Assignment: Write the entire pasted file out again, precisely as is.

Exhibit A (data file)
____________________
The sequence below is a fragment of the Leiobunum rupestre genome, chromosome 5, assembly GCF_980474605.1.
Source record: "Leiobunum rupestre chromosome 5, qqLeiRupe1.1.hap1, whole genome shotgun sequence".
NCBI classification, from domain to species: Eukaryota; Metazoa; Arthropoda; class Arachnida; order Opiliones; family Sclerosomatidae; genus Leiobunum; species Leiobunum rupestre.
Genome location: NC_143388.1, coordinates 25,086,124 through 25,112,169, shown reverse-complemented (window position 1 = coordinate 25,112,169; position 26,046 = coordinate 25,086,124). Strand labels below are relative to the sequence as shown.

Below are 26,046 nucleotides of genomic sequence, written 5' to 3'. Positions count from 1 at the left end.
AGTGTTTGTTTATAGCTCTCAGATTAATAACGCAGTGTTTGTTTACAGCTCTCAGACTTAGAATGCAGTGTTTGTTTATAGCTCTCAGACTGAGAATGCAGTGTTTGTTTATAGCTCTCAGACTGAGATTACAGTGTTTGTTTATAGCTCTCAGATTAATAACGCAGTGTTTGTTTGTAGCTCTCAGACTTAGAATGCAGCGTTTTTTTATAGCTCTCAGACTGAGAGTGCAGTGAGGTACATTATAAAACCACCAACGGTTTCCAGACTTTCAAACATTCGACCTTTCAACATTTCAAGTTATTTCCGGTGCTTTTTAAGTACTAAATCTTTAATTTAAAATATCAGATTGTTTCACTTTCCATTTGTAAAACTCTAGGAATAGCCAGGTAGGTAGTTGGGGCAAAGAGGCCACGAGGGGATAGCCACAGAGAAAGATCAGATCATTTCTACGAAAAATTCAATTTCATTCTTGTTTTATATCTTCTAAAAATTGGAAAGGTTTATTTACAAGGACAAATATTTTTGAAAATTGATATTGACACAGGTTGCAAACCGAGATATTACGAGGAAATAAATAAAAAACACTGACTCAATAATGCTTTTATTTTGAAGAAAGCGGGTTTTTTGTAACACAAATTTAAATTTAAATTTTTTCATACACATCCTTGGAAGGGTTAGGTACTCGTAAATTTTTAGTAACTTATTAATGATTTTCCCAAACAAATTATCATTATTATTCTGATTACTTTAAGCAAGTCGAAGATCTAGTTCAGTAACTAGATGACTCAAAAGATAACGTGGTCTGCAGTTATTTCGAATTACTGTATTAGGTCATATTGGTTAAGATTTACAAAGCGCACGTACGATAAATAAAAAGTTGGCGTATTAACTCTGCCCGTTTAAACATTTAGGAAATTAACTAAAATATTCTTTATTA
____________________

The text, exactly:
The sequence below is a fragment of the Leiobunum rupestre genome, chromosome 5, assembly GCF_980474605.1.
Source record: "Leiobunum rupestre chromosome 5, qqLeiRupe1.1.hap1, whole genome shotgun sequence".
NCBI classification, from domain to species: Eukaryota; Metazoa; Arthropoda; class Arachnida; order Opiliones; family Sclerosomatidae; genus Leiobunum; species Leiobunum rupestre.
Genome location: NC_143388.1, coordinates 25,086,124 through 25,112,169, shown reverse-complemented (window position 1 = coordinate 25,112,169; position 26,046 = coordinate 25,086,124). Strand labels below are relative to the sequence as shown.

Below are 26,046 nucleotides of genomic sequence, written 5' to 3'. Positions count from 1 at the left end.
AGTGTTTGTTTATAGCTCTCAGATTAATAACGCAGTGTTTGTTTACAGCTCTCAGACTTAGAATGCAGTGTTTGTTTATAGCTCTCAGACTGAGAATGCAGTGTTTGTTTATAGCTCTCAGACTGAGATTACAGTGTTTGTTTATAGCTCTCAGATTAATAACGCAGTGTTTGTTTGTAGCTCTCAGACTTAGAATGCAGCGTTTTTTTATAGCTCTCAGACTGAGAGTGCAGTGAGGTACATTATAAAACCACCAACGGTTTCCAGACTTTCAAACATTCGACCTTTCAACATTTCAAGTTATTTCCGGTGCTTTTTAAGTACTAAATCTTTAATTTAAAATATCAGATTGTTTCACTTTCCATTTGTAAAACTCTAGGAATAGCCAGGTAGGTAGTTGGGGCAAAGAGGCCACGAGGGGATAGCCACAGAGAAAGATCAGATCATTTCTACGAAAAATTCAATTTCATTCTTGTTTTATATCTTCTAAAAATTGGAAAGGTTTATTTACAAGGACAAATATTTTTGAAAATTGATATTGACACAGGTTGCAAACCGAGATATTACGAGGAAATAAATAAAAAACACTGACTCAATAATGCTTTTATTTTGAAGAAAGCGGGTTTTTTGTAACACAAATTTAAATTTAAATTTTTTCATACACATCCTTGGAAGGGTTAGGTACTCGTAAATTTTTAGTAACTTATTAATGATTTTCCCAAACAAATTATCATTATTATTCTGATTACTTTAAGCAAGTCGAAGATCTAGTTCAGTAACTAGATGACTCAAAAGATAACGTGGTCTGCAGTTATTTCGAATTACTGTATTAGGTCATATTGGTTAAGATTTACAAAGCGCACGTACGATAAATAAAAAGTTGGCGTATTAACTCTGCCCGTTTAAACATTTAGGAAATTAACTAAAATATTCTTTATTA